Report: Childhood poverty persists in fast-growing Southwest

The number of children living in poverty has swelled over the past three decades in fast-growing, ethnically diverse states such as Texas, Arizona and Nevada as the nation's population center shifts south and west, a report Monday on childhood well-being shows.

The annual Kids Count report from the Annie E. Casey Foundation found that 18% of the nation's children live in poverty, down from the Great Recession.

But the same advances weren't seen in the Southwest, where many children are Native Americans, Latinos and immigrants who have long faced disadvantages.

"The nation's racial inequities remain deep, systemic and stubbornly persistent," said the annual Kids Count report from the Annie E. Casey Foundation.

"Thirteen million children continue to live in poverty in spite of the economic growth that we have seen recently, and low unemployment," said Leslie Boissiere, a vice president at the foundation.

"In those border states, it's as many as one in five. So you're seeing a higher rate of poverty among children in those states."

The share of children without health insurance increased slightly in 2017, the most recent year studied, but remains near an all-time low at 5%. That was attributed in large part to state Medicaid programs and provisions of the Affordable Care Act.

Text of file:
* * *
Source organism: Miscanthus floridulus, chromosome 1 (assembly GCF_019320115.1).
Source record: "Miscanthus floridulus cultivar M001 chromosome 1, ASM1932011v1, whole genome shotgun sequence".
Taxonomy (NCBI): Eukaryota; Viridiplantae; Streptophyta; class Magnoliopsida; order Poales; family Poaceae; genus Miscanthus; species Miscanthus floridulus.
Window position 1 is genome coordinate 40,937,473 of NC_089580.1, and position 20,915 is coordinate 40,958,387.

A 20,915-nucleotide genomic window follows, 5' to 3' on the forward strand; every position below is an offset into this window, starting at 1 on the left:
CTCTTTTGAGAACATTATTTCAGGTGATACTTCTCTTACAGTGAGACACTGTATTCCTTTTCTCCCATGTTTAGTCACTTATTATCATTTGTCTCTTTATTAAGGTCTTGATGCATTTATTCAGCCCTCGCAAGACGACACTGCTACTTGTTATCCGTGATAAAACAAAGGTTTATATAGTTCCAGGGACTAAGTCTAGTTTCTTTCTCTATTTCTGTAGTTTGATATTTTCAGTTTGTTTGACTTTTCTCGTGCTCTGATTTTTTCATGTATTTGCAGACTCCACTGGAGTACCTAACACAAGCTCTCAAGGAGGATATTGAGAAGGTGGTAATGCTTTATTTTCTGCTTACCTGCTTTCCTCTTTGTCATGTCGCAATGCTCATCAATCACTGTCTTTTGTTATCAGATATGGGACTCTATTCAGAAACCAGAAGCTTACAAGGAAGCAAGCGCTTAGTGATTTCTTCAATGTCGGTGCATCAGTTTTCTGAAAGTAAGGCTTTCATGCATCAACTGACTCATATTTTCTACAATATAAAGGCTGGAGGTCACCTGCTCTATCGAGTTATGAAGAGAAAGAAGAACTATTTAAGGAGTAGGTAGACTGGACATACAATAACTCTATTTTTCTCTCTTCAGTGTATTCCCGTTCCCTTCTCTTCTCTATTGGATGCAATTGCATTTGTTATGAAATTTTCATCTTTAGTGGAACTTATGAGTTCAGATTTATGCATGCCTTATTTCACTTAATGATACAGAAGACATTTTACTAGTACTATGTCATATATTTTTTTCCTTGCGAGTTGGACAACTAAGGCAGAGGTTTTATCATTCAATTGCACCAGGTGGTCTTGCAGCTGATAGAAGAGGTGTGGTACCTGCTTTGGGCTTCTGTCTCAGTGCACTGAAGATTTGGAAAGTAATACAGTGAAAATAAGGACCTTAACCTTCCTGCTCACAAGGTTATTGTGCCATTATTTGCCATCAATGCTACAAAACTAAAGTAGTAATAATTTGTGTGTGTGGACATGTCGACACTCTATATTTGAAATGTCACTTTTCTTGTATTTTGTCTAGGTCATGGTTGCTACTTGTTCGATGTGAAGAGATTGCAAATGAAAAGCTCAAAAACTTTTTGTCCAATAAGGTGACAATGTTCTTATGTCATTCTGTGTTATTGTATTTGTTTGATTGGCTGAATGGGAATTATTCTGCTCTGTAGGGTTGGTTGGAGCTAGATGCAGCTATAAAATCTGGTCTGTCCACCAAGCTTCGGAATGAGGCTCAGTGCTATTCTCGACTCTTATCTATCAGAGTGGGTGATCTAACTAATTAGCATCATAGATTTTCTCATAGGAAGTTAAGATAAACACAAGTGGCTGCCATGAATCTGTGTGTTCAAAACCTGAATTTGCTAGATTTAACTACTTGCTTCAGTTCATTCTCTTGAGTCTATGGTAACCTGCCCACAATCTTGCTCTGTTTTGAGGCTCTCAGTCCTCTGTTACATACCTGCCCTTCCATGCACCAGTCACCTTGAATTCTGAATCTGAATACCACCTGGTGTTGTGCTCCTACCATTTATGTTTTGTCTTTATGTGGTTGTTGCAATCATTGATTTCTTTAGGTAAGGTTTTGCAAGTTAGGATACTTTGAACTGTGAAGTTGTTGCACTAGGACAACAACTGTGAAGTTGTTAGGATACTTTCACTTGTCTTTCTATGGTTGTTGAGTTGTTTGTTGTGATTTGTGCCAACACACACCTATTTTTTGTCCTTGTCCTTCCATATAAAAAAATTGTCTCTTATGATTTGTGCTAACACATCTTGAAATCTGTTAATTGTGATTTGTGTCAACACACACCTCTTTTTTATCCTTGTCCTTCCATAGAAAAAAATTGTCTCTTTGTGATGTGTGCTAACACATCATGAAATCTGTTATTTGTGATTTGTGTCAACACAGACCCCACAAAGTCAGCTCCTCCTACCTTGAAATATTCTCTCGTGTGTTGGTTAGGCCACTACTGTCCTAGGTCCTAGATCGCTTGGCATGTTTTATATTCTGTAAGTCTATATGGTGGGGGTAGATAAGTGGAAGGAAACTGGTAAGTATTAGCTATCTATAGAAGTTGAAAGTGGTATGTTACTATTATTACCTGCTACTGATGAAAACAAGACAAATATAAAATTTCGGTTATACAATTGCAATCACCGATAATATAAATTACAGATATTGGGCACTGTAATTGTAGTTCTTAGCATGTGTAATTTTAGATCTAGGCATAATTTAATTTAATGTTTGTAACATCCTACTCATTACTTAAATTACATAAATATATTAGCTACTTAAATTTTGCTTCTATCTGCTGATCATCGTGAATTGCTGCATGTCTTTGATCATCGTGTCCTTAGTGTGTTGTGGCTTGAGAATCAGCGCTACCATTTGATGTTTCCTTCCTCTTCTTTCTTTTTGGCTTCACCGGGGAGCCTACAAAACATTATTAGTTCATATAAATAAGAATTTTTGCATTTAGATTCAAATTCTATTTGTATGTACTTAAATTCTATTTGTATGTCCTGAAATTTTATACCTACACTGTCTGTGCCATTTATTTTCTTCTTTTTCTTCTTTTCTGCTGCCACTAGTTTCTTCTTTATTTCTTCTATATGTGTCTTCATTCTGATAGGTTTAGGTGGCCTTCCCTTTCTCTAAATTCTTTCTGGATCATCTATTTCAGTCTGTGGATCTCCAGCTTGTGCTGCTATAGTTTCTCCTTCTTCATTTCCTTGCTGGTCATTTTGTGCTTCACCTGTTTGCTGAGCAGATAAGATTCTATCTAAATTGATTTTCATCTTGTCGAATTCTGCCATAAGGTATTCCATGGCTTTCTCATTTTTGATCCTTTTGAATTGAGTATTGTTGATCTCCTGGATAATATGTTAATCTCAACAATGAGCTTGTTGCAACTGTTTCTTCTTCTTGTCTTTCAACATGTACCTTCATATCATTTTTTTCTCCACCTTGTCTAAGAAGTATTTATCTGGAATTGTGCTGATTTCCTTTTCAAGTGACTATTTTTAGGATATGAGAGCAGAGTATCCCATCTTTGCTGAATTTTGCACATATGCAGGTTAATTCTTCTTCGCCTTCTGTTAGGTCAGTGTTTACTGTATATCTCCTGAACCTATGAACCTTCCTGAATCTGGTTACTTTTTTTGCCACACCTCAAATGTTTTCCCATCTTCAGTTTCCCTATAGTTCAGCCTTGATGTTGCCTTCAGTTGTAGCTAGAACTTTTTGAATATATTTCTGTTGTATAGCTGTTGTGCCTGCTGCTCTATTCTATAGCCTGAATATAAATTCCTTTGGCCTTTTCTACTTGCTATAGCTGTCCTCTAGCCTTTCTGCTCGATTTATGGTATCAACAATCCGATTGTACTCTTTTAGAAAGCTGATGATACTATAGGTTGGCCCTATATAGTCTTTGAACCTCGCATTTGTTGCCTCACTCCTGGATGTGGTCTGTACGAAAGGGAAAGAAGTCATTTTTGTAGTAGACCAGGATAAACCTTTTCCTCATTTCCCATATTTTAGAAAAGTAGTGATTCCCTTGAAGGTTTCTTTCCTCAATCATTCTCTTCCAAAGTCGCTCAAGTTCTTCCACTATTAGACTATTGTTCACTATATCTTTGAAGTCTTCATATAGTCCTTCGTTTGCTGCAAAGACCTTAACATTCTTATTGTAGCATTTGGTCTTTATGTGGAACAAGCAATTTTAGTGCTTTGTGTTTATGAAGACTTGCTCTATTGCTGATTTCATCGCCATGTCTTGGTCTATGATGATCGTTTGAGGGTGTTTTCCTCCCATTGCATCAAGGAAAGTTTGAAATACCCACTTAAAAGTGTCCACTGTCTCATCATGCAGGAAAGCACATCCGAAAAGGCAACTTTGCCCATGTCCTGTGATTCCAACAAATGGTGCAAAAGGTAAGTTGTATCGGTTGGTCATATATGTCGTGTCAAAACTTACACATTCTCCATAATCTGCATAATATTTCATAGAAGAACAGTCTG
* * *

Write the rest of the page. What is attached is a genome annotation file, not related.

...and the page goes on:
Since 1990, however, the national rate of childhood poverty has remained unchanged.

The report measured 16 indicators of childhood well-being, from the rate of low birthweights and teen pregnancy to third-grade reading abilities and the prevalence of single-parent families.

Texas' childhood population swelled by an additional 2.5 million since 1990. The number of children in poverty there increased from about 1.1 million to 1.5 million, according to the foundation. In Arizona, it rose by 60% to 332,000 children.

In Nevada, the number of impoverished children more than tripled to 125,000 since 1990.

Denise Tanata, executive director of the Children's Advocacy Alliance in Nevada, says the state's relative prosperity sets it apart from other states persistently near the bottom of the childhood well-being rankings, such as Mississippi and Alabama.

"Historically it's been a very old-West mentality: 'Pull yourself up by your bootstraps,'" Tanata said. "We tend to be low in almost every category when it comes to kids and to families. ... We haven't been able to keep up with the population growth and the changing needs."

Boissiere of the Casey Foundation said underlying causes of childhood financial stress differ from state to state.

In Texas, about 26% of children live in households where at least one parent struggles to find secure employment. In New Mexico, which ranked last in the survey, more than one in three children were in that situation.

A crisis in affordable housing weighs on families in California — where 43% of children are in families with a high housing cost burden that consumes more than 30% of pre-tax income. The state excels in other measures, with only 3% of children going without health insurance.

Nationwide, the share of children with at least one immigrant parent has doubled since 1990 to 26%, the report found.

Fifteen states with fastest growing child populations owe that growth mainly to an influx from other states along with birth and death rates — not international immigration, the foundation said.